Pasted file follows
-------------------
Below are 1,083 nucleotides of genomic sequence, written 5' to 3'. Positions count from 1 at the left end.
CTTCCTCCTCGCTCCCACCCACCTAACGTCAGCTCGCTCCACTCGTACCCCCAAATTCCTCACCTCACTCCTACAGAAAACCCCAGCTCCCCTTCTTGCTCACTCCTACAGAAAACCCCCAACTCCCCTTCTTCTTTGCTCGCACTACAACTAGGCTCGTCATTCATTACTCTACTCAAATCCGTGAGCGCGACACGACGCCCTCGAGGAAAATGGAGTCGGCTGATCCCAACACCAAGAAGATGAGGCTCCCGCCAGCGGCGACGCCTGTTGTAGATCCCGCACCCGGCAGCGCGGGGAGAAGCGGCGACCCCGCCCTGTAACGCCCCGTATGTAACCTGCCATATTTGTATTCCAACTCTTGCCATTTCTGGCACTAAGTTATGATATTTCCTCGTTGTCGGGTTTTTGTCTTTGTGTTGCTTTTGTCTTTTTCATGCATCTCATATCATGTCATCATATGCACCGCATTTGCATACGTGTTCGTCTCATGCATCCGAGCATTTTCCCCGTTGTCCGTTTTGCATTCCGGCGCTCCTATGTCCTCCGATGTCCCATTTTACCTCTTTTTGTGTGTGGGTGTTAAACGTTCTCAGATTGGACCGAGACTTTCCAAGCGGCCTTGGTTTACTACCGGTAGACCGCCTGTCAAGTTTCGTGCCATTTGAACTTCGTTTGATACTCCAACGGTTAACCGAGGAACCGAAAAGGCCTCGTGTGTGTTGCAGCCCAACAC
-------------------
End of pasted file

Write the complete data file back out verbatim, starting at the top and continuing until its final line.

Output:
Below are 1,083 nucleotides of genomic sequence, written 5' to 3'. Positions count from 1 at the left end.
CTTCCTCCTCGCTCCCACCCACCTAACGTCAGCTCGCTCCACTCGTACCCCCAAATTCCTCACCTCACTCCTACAGAAAACCCCAGCTCCCCTTCTTGCTCACTCCTACAGAAAACCCCCAACTCCCCTTCTTCTTTGCTCGCACTACAACTAGGCTCGTCATTCATTACTCTACTCAAATCCGTGAGCGCGACACGACGCCCTCGAGGAAAATGGAGTCGGCTGATCCCAACACCAAGAAGATGAGGCTCCCGCCAGCGGCGACGCCTGTTGTAGATCCCGCACCCGGCAGCGCGGGGAGAAGCGGCGACCCCGCCCTGTAACGCCCCGTATGTAACCTGCCATATTTGTATTCCAACTCTTGCCATTTCTGGCACTAAGTTATGATATTTCCTCGTTGTCGGGTTTTTGTCTTTGTGTTGCTTTTGTCTTTTTCATGCATCTCATATCATGTCATCATATGCACCGCATTTGCATACGTGTTCGTCTCATGCATCCGAGCATTTTCCCCGTTGTCCGTTTTGCATTCCGGCGCTCCTATGTCCTCCGATGTCCCATTTTACCTCTTTTTGTGTGTGGGTGTTAAACGTTCTCAGATTGGACCGAGACTTTCCAAGCGGCCTTGGTTTACTACCGGTAGACCGCCTGTCAAGTTTCGTGCCATTTGAACTTCGTTTGATACTCCAACGGTTAACCGAGGAACCGAAAAGGCCTCGTGTGTGTTGCAGCCCAACAC